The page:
Veganism and vegetarianism
Veganism has gained many followers worldwide, which in my view is incredible from an environmental and ethical point of view, but it is always necessary to warn people about the adequacy in terms of nutrient consumption.
Most people decide to be vegetarian to avoid the death of animals, which they consider to be unnecessary, but there are also those who choose this type of food due to health problems, religious or spiritual beliefs, among others. It is important to note that being vegetarian is not the same as being vegan. Since two diets are similar, one is more restricted than the other, with vegan being more restricted in terms of diet and non-food animal products.
Many people have a concept that nutritionists in general do not like to prescribe diets without animal protein, however it is always important to emphasize that the professional nutritionist needs to respect the ethical, religious, cultural and economic choices of this patient and seek the best solution in terms of food without judgment and without expressing your opinion on the matter, as in fact it is not relevant.
We can never fail to warn about the nutritional issues involved, seeing from this point of view, protein intake in vegan diets is reduced which can lead to increased consumption of carbohydrates in the form of energy compensation (the body needs more energy and the patient ends up eating more carbohydrates). Some studies also relate the vegan diet to an increase in body fat and weight, precisely due to the lower consumption of protein and the mismatches in the consumption of nutrients.
Protein plays a role in the repair and construction of body tissues, not just muscles but the whole organism in general. The protein has thermogenic action (uses more energy for its absorption) and the reduction of its consumption can change the body composition (increase of fat and reduction of lean mass).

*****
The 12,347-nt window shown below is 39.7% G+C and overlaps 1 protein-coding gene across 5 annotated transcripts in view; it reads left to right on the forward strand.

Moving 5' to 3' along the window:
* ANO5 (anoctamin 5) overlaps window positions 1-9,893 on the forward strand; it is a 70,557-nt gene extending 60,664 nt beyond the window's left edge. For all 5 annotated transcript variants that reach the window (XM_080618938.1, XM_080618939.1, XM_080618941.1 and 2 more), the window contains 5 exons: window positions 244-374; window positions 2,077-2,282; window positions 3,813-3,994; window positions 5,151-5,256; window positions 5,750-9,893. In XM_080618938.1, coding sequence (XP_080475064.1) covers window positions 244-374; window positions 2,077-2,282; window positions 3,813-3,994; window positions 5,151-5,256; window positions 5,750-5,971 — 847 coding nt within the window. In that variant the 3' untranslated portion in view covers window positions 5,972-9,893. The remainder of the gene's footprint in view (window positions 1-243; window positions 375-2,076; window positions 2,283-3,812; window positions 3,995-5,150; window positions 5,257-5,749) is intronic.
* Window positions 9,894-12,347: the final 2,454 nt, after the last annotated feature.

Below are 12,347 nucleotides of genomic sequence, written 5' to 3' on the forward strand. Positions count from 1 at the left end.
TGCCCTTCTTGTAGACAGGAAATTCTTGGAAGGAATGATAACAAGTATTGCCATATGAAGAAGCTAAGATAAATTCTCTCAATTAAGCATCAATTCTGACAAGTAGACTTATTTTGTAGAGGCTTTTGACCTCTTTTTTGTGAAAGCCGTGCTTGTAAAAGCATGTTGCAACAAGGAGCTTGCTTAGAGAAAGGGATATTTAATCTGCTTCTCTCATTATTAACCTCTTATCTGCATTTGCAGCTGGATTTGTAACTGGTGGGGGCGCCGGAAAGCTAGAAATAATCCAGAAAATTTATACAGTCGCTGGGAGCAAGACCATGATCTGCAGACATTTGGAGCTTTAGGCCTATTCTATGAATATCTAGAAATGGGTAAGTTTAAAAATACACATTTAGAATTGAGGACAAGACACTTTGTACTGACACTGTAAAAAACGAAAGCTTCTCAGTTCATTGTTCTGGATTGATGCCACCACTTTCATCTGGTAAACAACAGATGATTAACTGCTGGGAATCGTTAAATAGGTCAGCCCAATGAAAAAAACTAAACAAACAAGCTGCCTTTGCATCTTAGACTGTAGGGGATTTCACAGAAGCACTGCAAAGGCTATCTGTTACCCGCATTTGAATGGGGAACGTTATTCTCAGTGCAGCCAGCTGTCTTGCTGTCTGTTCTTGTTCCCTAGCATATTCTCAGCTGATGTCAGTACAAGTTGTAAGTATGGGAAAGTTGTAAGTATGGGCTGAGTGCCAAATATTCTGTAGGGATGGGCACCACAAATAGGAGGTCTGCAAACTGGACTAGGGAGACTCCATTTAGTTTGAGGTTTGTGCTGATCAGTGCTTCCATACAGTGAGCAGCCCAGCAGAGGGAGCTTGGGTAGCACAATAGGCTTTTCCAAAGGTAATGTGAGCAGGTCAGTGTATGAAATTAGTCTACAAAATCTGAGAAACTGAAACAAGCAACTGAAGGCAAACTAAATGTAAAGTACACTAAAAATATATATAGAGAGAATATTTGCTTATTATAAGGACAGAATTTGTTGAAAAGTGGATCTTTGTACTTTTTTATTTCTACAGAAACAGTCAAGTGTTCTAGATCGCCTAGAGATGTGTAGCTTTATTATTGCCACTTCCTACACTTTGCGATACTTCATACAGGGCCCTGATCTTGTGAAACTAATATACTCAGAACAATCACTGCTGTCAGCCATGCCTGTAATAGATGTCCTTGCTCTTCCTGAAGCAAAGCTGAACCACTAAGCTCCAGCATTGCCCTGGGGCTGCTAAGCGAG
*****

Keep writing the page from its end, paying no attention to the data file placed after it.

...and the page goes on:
How to avoid this? The answer is simple and obvious: consult a nutritionist. The patient who wants to exclude any nutrient from his diet NEED help as he may end up damaging his nutritional status. The matter becomes more serious when it comes to children and adolescents (0-18 years), in these stages of life the need for energy and nutrients is increased because the body is developing. Any restriction in this phase can compromise not only growth, but neurological development, causing irreversible damage. In the case of children and adolescents it is essential to seek the help of a nutritionist specialized in Child Nutrition.
Being vegan or vegetarian can be sensational, a diet without animal products well planned can reduce the risk of cardiovascular disease, various types of cancer, increase quality of life, promote weight loss, but I repeat: it needs to be done by a nutritionist.
Adopting a vegan or vegetarian lifestyle is not fashionable, it is an incredible and commendable attitude, but it needs guidance and support like any lifestyle change.
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